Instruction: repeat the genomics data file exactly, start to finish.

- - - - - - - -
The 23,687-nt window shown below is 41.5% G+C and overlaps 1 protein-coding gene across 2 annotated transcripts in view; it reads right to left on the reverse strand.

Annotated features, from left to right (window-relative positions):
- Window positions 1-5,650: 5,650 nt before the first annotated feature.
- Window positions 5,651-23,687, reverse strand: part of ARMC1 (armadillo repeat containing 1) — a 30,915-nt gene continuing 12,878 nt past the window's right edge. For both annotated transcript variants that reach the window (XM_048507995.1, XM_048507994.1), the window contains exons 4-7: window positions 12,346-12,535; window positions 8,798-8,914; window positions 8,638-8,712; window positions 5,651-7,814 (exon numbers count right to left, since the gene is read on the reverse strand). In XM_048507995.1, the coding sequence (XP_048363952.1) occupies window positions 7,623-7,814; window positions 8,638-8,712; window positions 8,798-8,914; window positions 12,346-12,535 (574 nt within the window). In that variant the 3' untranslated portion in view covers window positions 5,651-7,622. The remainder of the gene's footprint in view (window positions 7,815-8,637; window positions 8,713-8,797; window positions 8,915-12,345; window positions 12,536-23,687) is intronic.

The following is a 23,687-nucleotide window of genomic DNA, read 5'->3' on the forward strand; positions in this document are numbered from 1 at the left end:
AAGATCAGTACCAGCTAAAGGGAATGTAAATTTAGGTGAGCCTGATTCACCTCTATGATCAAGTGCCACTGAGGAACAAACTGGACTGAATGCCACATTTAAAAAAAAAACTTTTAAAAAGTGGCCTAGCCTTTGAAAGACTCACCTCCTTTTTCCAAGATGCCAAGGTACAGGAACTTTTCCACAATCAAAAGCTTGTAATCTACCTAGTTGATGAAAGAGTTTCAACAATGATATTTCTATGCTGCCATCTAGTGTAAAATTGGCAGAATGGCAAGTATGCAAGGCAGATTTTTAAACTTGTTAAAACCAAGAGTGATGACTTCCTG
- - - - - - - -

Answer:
The 23,687-nt window shown below is 41.5% G+C and overlaps 1 protein-coding gene across 2 annotated transcripts in view; it reads right to left on the reverse strand.

Annotated features, from left to right (window-relative positions):
- Window positions 1-5,650: 5,650 nt before the first annotated feature.
- Window positions 5,651-23,687, reverse strand: part of ARMC1 (armadillo repeat containing 1) — a 30,915-nt gene continuing 12,878 nt past the window's right edge. For both annotated transcript variants that reach the window (XM_048507995.1, XM_048507994.1), the window contains exons 4-7: window positions 12,346-12,535; window positions 8,798-8,914; window positions 8,638-8,712; window positions 5,651-7,814 (exon numbers count right to left, since the gene is read on the reverse strand). In XM_048507995.1, the coding sequence (XP_048363952.1) occupies window positions 7,623-7,814; window positions 8,638-8,712; window positions 8,798-8,914; window positions 12,346-12,535 (574 nt within the window). In that variant the 3' untranslated portion in view covers window positions 5,651-7,622. The remainder of the gene's footprint in view (window positions 7,815-8,637; window positions 8,713-8,797; window positions 8,915-12,345; window positions 12,536-23,687) is intronic.

The following is a 23,687-nucleotide window of genomic DNA, read 5'->3' on the forward strand; positions in this document are numbered from 1 at the left end:
AAGATCAGTACCAGCTAAAGGGAATGTAAATTTAGGTGAGCCTGATTCACCTCTATGATCAAGTGCCACTGAGGAACAAACTGGACTGAATGCCACATTTAAAAAAAAAACTTTTAAAAAGTGGCCTAGCCTTTGAAAGACTCACCTCCTTTTTCCAAGATGCCAAGGTACAGGAACTTTTCCACAATCAAAAGCTTGTAATCTACCTAGTTGATGAAAGAGTTTCAACAATGATATTTCTATGCTGCCATCTAGTGTAAAATTGGCAGAATGGCAAGTATGCAAGGCAGATTTTTAAACTTGTTAAAACCAAGAGTGATGACTTCCTG